How One Lancaster County Family Is Taking on Life with Type 1 Diabetes
Kelly Harnly noticed her eight-year-old son, Mason, was excessively thirsty and urinating frequently—symptoms her background in nursing helped her recognize as a red flag for diabetes. She contacted his pediatrician, who had Mason come in for an appointment.
Mason was diagnosed with type 1 diabetes, which was previously known as juvenile diabetes since it is typically diagnosed in children and young adults. Unlike type 2 diabetes, which may be prevented with dietary and lifestyle changes, type 1 diabetes is an autoimmune disease that causes the body’s immune system to attack the beta cells in the pancreas. Beta cells produce the hormone insulin, which enables the body to transport glucose (sugars from the carbohydrates we eat) from the bloodstream into cells to use for energy. Because people with type 1 diabetes do not produce insulin, they must inject it multiple times a day.
Diabetes boot camp
Lancaster General (LG) Health/Penn Medicine has an alliance with Children’s Hospital of Philadelphia (CHOP), one of the top-ranked pediatric hospitals in the country, which allowed Mason’s LG Health pediatrician to seamlessly refer him for specialized care by a pediatric endocrinologist.
The family traveled to CHOP, where they spent three days learning a new way to take care of Mason.
“We called it boot camp,” Kelly recalls. “Our team included a pediatric endocrinologist, social worker, diabetes educator, and nutritionist. They showed us how to care for Mason and helped us get comfortable giving him multiple daily injections of insulin.”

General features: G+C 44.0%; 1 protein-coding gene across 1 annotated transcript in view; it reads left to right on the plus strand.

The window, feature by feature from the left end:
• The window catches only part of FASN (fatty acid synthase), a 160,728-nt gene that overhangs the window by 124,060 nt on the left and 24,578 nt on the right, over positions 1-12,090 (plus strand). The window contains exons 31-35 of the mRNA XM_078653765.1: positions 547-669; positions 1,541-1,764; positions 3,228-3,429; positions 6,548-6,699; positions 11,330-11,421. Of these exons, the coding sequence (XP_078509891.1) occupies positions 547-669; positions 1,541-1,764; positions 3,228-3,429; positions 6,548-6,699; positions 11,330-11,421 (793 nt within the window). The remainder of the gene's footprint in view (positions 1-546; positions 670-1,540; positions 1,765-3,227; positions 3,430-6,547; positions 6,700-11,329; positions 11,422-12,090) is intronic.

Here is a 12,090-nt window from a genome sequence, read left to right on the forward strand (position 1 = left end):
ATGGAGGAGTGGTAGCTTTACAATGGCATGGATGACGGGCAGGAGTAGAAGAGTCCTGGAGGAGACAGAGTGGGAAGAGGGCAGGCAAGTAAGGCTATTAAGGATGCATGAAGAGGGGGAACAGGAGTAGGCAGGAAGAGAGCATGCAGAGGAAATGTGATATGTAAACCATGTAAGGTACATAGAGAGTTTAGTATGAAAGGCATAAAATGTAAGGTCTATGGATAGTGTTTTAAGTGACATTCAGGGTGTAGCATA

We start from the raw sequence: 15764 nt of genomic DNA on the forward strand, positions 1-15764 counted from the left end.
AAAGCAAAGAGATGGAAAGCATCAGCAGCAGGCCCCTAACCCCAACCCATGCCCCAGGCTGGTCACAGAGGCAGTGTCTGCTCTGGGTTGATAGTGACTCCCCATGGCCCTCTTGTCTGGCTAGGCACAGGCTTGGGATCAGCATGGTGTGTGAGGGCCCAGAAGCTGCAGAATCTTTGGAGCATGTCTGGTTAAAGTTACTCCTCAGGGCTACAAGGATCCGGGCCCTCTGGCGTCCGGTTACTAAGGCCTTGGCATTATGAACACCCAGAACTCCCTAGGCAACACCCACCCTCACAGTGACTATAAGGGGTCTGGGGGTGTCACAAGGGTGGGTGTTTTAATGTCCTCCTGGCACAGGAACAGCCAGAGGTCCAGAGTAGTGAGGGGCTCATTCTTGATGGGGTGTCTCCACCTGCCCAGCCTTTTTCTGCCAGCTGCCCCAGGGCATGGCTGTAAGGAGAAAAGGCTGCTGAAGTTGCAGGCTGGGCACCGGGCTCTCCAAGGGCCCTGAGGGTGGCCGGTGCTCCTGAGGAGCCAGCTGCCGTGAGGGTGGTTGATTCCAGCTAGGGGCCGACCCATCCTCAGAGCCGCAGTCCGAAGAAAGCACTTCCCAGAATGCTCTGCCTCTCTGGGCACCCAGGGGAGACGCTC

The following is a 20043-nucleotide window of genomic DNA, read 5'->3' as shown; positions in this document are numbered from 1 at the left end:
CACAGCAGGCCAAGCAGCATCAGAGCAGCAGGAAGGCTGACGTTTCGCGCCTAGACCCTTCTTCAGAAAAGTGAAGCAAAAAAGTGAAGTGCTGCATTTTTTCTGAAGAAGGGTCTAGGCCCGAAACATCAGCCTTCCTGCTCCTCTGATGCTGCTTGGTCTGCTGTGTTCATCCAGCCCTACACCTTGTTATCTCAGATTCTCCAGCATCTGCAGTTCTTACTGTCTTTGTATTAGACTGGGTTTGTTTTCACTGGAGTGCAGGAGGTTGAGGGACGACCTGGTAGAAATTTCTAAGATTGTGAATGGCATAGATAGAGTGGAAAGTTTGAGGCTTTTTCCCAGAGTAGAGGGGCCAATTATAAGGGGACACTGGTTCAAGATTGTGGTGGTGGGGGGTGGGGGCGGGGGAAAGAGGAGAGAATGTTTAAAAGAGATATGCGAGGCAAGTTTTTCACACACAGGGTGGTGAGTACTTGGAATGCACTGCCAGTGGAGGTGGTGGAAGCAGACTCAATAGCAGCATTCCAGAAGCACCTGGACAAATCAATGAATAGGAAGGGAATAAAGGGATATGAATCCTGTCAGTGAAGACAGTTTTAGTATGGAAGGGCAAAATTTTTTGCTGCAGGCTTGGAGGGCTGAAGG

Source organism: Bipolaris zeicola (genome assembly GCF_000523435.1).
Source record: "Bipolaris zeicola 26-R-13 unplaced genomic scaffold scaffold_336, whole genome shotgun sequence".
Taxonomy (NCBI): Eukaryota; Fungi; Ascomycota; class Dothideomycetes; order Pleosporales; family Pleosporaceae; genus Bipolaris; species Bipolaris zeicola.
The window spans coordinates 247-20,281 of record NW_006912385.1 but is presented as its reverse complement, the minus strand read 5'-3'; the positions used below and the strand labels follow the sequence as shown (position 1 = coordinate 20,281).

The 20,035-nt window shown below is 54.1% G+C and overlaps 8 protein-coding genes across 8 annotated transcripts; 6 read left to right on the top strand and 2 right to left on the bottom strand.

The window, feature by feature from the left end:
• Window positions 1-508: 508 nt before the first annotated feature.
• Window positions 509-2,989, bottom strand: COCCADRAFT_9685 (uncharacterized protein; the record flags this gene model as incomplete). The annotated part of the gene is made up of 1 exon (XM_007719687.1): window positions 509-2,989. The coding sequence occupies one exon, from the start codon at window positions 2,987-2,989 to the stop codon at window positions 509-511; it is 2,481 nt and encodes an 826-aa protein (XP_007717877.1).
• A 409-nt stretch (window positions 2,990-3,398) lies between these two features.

Comprehensive care close to home
Mason and his family have adjusted to life with type 1 diabetes. Six months after his diagnosis, Mason began using an insulin pump, which he wears 24/7, removing it only to shower or swim or when he needs to change the insertion site. The computerized pump is programmed to deliver insulin when needed, which significantly reduces the number of injections Mason receives.
His family is grateful for the affiliation between LG Health and CHOP, which provides Mason access to a CHOP pediatric endocrinologist, nurse practitioner, and diabetes educator right here in Lancaster. The family visits the CHOP Care Network Specialty Care Center at LG Health’s Suburban Pavilion for regular diabetes checkups.
“The diabetes educator [at Suburban Pavilion] is fantastic. She initiated Mason’s insulin pump therapy with us, and she makes sure we have everything we need to feel comfortable with this new way of taking care of him,” Kelly says. “The entire team provided reassurance that we are doing a good job, that life goes on, and [that] Mason is going to be okay.”
Diabetes won’t slow him down
Mason does not feel any different from other kids his age. He lives an active life and enjoys playing golf, throwing a football with his dad, going fishing, and swimming.
“He has loved golf since he was old enough to stand,” says Mason’s father, Graham.
Inspired by the knowledge that some professional athletes have type 1 diabetes, Mason won’t let his diagnosis interfere with his dream of becoming a pro one day himself.
“My goals for golf are to be better than Dustin Johnson, Jordan Spieth, and Rickie Fowler,” says Mason, who also shares the following advice: “If you have type 1 diabetes, do everything you used to do.”
The CHOP Care Network Specialty Care Center in Lancaster provides pediatric subspecialty care in cardiology, endocrinology, pulmonology, neurology, gastroenterology, and more. Visit LGHealth.org/CHOP to learn more or call
717-544-0375 to schedule an appointment.